Stop trying to compete on their strongest points, play to your own strengths.
So, what are the strengths of a brick and mortar retail chain, versus an online retailer?
I’m glad you asked…
A Computer Screen is no Replacement for People
I quit a job because the CEO felt a store’s greatest asset was its customers. I told him, “Our employees are our greatest strength.” Customers can and will go anywhere but a well-trained sales staff can move product in a way that touches a customer’s heart, not just their logical brain.
Your retail sales team can offer personalized attention, problem solving, informed advice, camaraderie and the very best do it all with an ease and sense of humor that draws customers back again and again.
Try getting that out of computer screen.
All retailers have the potential to offer that experience but actually offering that experience are two completely different things.
Retail sales employees can offer all of these things, but that doesn’t mean that they’re able to offer these things.
Disinterested part-time employees with a few hours of instruction aren’t going to offer much more than grunts and nods. Training is what makes the difference.
Making Training Work for You
As the CEO of a retail chain, you have options when it comes to staff education.
You can stick with what you’ve been doing which is probably extensive product knowledge training, especially if you are a luxury retailer, and continue to settle for leftovers from the online retailers.
Or you can switch to a sales training program that’s built from the ground up to create unique experiences for your customers and increase retail sales.
If you choose the second route (and I hope you do,) there are a few things you need to look for.
Retail Sales Training Courses Must-Haves
To be effective, sales training needs to have some key elements - the specifics can be tweaked for your needs, but you absolutely must have these foundational elements:
It Must Address Known Problems: Before you deploy a program, or even begin looking for one, you need to know exactly what problems you expect it to fix. A shotgun approach won’t work, and will waste a lot of time. Identify the issues you’re having – low conversion rates, low-average ticket, low items per transaction, high turnover, customer complaints.Then decide what you need (and are willing) to do to fix them.
It Must be Specific: Broad generalities and vague concepts like value every guest don’t tell your retail staff anything. A learning program needs to tell them exactly what to do and how to do it. A great sales process provides the skeleton of an exceptional experience. It gives them structure without making them robots.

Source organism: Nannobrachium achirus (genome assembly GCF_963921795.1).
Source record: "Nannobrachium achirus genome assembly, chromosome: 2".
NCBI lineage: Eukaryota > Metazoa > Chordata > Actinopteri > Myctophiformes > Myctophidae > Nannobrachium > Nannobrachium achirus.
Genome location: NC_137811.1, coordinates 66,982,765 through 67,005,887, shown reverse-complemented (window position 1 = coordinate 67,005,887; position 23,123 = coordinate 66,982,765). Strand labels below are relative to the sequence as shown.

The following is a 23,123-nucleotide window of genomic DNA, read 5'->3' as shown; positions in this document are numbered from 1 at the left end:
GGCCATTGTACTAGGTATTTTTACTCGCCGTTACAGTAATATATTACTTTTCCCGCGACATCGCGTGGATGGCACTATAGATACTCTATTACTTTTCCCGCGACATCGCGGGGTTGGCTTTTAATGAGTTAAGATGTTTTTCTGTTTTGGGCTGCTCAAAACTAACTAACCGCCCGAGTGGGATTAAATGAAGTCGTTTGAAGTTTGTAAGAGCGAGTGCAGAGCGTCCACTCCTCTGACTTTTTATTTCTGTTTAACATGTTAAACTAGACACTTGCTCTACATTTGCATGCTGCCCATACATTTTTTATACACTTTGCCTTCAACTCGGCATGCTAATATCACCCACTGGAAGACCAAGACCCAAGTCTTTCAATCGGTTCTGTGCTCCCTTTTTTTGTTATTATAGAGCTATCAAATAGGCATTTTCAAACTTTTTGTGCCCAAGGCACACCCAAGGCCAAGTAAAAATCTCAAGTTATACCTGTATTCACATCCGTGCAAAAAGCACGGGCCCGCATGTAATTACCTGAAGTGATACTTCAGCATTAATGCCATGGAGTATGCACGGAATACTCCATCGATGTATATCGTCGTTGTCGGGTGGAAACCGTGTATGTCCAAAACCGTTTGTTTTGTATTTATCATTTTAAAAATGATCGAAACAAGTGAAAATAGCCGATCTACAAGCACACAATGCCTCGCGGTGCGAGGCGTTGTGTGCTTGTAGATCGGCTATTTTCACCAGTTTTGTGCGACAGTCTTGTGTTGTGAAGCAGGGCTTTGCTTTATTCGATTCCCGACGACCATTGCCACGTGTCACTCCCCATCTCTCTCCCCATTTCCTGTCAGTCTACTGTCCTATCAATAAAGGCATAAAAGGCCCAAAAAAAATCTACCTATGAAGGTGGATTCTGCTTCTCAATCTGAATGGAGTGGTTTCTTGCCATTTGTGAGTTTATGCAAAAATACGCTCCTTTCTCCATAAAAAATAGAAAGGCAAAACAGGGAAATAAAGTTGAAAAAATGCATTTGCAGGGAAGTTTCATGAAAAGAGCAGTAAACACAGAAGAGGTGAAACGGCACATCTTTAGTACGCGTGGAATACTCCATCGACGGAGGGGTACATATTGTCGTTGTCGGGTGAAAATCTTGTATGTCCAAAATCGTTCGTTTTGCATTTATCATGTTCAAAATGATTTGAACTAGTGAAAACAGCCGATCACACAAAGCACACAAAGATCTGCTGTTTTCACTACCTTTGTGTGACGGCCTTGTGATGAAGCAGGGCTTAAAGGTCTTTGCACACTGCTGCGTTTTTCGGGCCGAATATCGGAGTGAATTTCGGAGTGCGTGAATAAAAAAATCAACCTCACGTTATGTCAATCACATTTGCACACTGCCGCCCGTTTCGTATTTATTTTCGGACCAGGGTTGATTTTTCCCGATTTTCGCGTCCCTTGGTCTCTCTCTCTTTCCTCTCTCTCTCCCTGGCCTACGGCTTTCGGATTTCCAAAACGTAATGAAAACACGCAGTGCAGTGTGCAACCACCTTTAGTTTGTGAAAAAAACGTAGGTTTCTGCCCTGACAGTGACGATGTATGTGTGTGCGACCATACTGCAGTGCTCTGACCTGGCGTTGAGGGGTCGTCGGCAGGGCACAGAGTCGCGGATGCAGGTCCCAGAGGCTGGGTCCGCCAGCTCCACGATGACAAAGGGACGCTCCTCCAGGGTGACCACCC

It Must be Accessible: Your Millennial salesforce will fall asleep five minutes into instructional videos and even quicker with manuals. You need interactive, attention-grabbing sales training that provides immediate feedback on success or failure. This is the video-game generation and old-fashioned retail training methods will cause them to disconnect almost immediately.
It Must be Digestible: Following on the same theme, the learning modules must be divided into small, easily learned chunks. The longer a lesson is, the harder it becomes to learn all of the specifics, and the greater the chance of losing something.
It Must be Repeatable: Lessons will be forgotten over time. Education isn’t a one-time event. It’s a long-term commitment to improvement. Salespeople need to be able to access the training material to brush up on key concepts as needed. Unlike product knowledge instruction, you don’t train so they get a concept right once, you train so they can’t get it wrong on the sales floor.
It Must be Scalable: As the CEO of a large retailer, you need a solution that can be easily deployed across multiple locations. Sending a sales trainer from mall to mall isn’t practical. Instructing a small group of managers once and sending them to your stores invites inconsistency. This needs to be a top-down, consistent deployment.
This is the absolute, bare-bones framework for a system that works. You can build this on your own from scratch, but it will likely take years and keep you in meetings until retirement.
That’s probably why so many simply ignore it and give lip-service to sales skills and staff development.
But that costs those brands plenty because untrained employees are more likely to turnover quicker. And the cost of replacing them is about 16 percent of that person's average wage. For most retailers, that's about $3400 every time they lose a salesperson.
The better solution, for a fraction of that $3400 per employee cost, is to deploy an existing, customizable, award-winning retail education program that has all of these essentials and more.
What would that be? SalesRX.com builds on these basic concepts and expands to include a wide variety of options for customization, deployment, and measurement.
Use your most valuable asset – your crew – to create an exceptional customer experience that moves your merchandise at full price.
To go deeper into online retail sales training, check out these posts: